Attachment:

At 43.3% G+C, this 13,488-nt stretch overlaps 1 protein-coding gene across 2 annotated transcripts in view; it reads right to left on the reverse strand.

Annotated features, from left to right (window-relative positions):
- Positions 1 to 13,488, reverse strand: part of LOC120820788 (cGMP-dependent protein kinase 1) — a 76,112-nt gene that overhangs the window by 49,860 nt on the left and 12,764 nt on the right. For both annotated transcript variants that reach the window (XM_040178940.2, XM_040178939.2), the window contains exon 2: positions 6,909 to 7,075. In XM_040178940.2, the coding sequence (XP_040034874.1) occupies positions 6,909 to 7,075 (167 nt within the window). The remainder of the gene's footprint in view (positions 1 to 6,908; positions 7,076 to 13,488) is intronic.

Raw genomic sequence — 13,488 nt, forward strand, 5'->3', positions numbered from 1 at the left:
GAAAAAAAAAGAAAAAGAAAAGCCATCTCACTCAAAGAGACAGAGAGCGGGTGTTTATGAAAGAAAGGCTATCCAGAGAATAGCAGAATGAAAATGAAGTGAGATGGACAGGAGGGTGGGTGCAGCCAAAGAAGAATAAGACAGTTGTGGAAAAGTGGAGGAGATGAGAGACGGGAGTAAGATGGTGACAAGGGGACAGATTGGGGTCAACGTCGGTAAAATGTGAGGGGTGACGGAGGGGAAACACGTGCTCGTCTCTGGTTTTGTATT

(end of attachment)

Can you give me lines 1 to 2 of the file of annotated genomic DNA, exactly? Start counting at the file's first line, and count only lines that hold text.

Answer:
At 43.3% G+C, this 13,488-nt stretch overlaps 1 protein-coding gene across 2 annotated transcripts in view; it reads right to left on the reverse strand.

Annotated features, from left to right (window-relative positions):